LEED Certification - Leadership in Energy and Environmental Design
In recent years, the use of the word ‘green’ has become more and more common within the circle of construction and real estate developers throughout the US. Then it was phrases such as LEED certification, LEED certification requirements and LEED exam that crept in. To those who are not concerned about the environment it means very little, but too many it was the beginning of the nationwide endeavor to preserve, recycle and eliminate the unnecessary waste of our natural resources.
The Leadership in Energy and Environmental Design, better known as LEED, was formed in 2000 and has become a cornerstone in building standards and environmental concerns. Actually, LEED has grown from a small group of concerned developer/contractors, consisting of about six volunteers, who wanted to add quality to their work, save energy and better their communities. Then catching the attention of consumers all over the nation who were just as concerned with their environment has blossomed into LEED certification and LEED certification requirements so extensive it is mandated by many cities for all new building projects and extensive remodels or renovations. The goal of LEED is to make sure the performance of each building meets the environmental needs of the community, as well as, the building, itself, maintaining a more eco-friendly design.
Numerous contractor/developers and/or realtors are working toward meeting LEED and other green standards by taking the LEED exam to qualify them as LEED Accredited Professionals (LEED AP) even in areas where LEED certification is not mandatory. It is a growing trend and the future path of the building industry. It puts these LEED professionals way ahead of the game.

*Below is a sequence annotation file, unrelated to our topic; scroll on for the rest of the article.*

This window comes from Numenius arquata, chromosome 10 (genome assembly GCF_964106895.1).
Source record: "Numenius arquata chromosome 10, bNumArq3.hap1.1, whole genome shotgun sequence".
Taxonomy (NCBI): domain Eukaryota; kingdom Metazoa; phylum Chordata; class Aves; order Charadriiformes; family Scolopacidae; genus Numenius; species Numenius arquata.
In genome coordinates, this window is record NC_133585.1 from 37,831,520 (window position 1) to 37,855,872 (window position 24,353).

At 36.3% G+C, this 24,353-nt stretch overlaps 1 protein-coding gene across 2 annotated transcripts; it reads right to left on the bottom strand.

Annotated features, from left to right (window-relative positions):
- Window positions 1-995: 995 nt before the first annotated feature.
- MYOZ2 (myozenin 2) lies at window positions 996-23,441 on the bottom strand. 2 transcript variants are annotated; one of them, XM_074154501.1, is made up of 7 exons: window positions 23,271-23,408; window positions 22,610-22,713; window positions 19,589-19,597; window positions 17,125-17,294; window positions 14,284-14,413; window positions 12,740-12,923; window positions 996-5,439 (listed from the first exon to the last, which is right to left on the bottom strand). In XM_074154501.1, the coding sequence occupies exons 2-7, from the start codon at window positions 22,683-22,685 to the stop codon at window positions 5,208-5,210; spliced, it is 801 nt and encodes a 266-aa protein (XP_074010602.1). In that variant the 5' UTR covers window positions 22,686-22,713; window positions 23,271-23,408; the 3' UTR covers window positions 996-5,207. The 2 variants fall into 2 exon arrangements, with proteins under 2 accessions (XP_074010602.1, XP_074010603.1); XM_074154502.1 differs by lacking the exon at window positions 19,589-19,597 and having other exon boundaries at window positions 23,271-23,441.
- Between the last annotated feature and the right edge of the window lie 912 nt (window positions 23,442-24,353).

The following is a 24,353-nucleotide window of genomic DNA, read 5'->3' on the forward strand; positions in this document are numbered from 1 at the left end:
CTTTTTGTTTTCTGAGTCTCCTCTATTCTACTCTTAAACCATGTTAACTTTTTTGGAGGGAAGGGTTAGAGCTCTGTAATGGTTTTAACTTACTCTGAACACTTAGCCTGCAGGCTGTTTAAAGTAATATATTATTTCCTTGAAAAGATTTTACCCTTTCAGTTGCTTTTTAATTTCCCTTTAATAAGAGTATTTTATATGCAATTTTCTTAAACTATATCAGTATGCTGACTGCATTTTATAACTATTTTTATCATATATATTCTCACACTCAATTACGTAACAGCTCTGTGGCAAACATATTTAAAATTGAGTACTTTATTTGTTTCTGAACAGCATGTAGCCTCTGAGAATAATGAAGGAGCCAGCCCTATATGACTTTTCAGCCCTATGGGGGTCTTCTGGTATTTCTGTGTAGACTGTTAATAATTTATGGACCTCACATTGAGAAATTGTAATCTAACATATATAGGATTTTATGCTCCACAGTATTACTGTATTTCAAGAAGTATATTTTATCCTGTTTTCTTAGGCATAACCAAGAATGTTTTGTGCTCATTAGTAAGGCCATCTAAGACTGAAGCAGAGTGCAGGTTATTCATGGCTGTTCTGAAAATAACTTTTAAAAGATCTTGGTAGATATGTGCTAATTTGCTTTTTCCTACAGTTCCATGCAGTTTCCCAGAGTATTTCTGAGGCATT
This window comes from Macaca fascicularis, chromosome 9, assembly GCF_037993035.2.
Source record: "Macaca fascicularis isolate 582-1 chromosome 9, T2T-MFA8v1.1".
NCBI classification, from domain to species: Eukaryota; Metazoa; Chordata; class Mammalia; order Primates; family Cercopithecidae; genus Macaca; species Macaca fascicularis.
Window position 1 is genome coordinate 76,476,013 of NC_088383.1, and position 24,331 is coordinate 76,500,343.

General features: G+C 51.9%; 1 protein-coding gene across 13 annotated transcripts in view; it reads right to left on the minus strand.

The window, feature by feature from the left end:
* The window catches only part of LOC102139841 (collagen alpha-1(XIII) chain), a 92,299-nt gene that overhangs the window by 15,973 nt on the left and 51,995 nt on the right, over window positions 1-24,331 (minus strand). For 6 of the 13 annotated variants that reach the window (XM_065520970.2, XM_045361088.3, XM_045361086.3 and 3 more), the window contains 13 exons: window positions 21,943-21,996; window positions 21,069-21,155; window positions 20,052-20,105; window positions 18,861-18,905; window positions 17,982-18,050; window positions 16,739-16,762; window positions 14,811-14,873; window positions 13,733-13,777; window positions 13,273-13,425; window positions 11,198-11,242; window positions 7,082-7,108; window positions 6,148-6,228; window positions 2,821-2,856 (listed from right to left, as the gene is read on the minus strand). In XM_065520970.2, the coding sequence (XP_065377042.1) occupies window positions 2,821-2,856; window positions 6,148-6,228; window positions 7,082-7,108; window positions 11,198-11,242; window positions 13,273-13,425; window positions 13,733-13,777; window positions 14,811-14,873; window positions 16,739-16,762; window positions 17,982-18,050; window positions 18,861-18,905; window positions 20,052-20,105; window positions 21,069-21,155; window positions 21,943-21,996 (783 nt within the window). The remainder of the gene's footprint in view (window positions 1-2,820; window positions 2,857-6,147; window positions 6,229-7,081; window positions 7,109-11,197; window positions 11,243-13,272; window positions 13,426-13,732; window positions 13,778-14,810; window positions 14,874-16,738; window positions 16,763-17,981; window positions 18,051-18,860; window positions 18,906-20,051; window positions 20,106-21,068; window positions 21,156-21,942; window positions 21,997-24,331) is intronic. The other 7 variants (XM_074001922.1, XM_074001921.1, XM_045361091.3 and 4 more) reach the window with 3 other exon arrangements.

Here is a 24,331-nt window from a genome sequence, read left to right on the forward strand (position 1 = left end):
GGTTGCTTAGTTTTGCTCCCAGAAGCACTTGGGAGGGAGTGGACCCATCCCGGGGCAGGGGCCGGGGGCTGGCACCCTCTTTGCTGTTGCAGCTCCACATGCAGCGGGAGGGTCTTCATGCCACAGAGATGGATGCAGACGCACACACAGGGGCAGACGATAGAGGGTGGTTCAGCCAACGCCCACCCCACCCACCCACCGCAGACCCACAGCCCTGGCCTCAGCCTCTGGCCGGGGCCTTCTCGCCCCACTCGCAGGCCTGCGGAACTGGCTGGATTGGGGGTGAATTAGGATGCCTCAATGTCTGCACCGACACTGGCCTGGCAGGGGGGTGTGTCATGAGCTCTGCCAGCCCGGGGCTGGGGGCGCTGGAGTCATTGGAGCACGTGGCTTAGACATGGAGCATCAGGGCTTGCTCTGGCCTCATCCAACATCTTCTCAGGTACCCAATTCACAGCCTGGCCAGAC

Green building, LEED certification, and environmental issues have been concerns for years for many companies and organizations. The increasing number of mandated LEED certification requirements, even on a federal government level, has brought the green standard into all levels of city codes and ordinances.
LEED accreditation can be obtained by taking and passing one of the various versions of the LEED exam. It lets those concerned know companies are knowledgeable on the LEED system and will follow the guidelines to attain LEED certification. Exams are given in a multiple-choice format and are $300 for those who work within the building industry. The LEED AP exam costs $450 to all others.
The LEED certification requirements involve the use of recycled material, re-using existing material whenever possible thus eliminating or greatly reducing waste, using natural resources that have been attained without destroying any ecological balances. They stress the importance of using green building material wherever possible and the use of products such as caulk and sealers that give off little to no (low emitting) toxic fumes, etc.
LEED certified projects shine a positive image on the community which is another reason those in the building profession are encouraging their teams to take the LEED exam. The LEED Accredited Professionals (AP) are generally recognized as an expert and are able to help ensure each project they work on will meet the standards of the community.
It makes sense when they know that using green building practices will result in energy efficiency, cost reductions, and the need for later work having to be done through the life of their structures. In addition, it is a good feeling for the consumer to know he has done his/her best to help the environment.